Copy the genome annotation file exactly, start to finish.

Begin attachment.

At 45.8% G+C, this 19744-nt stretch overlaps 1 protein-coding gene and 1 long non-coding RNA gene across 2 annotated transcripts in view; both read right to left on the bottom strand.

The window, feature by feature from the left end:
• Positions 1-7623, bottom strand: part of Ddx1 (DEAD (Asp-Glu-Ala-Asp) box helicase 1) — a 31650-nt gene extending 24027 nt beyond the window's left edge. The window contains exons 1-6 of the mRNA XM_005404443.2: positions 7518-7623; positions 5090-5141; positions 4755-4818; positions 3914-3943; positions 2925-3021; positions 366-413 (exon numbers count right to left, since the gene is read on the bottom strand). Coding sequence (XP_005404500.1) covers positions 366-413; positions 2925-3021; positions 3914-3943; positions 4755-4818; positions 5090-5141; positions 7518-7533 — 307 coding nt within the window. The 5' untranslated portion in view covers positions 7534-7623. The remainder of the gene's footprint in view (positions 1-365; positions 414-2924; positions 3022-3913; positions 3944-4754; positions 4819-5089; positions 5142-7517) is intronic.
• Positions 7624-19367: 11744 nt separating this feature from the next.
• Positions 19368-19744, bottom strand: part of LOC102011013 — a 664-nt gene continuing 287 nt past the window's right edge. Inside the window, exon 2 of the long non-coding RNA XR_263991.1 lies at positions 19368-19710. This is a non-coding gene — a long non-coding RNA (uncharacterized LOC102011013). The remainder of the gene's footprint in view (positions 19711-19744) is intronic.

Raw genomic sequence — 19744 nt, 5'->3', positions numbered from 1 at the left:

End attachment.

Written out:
At 45.8% G+C, this 19744-nt stretch overlaps 1 protein-coding gene and 1 long non-coding RNA gene across 2 annotated transcripts in view; both read right to left on the bottom strand.

The window, feature by feature from the left end:
• Positions 1-7623, bottom strand: part of Ddx1 (DEAD (Asp-Glu-Ala-Asp) box helicase 1) — a 31650-nt gene extending 24027 nt beyond the window's left edge. The window contains exons 1-6 of the mRNA XM_005404443.2: positions 7518-7623; positions 5090-5141; positions 4755-4818; positions 3914-3943; positions 2925-3021; positions 366-413 (exon numbers count right to left, since the gene is read on the bottom strand). Coding sequence (XP_005404500.1) covers positions 366-413; positions 2925-3021; positions 3914-3943; positions 4755-4818; positions 5090-5141; positions 7518-7533 — 307 coding nt within the window. The 5' untranslated portion in view covers positions 7534-7623. The remainder of the gene's footprint in view (positions 1-365; positions 414-2924; positions 3022-3913; positions 3944-4754; positions 4819-5089; positions 5142-7517) is intronic.
• Positions 7624-19367: 11744 nt separating this feature from the next.
• Positions 19368-19744, bottom strand: part of LOC102011013 — a 664-nt gene continuing 287 nt past the window's right edge. Inside the window, exon 2 of the long non-coding RNA XR_263991.1 lies at positions 19368-19710. This is a non-coding gene — a long non-coding RNA (uncharacterized LOC102011013). The remainder of the gene's footprint in view (positions 19711-19744) is intronic.

Raw genomic sequence — 19744 nt, 5'->3', positions numbered from 1 at the left: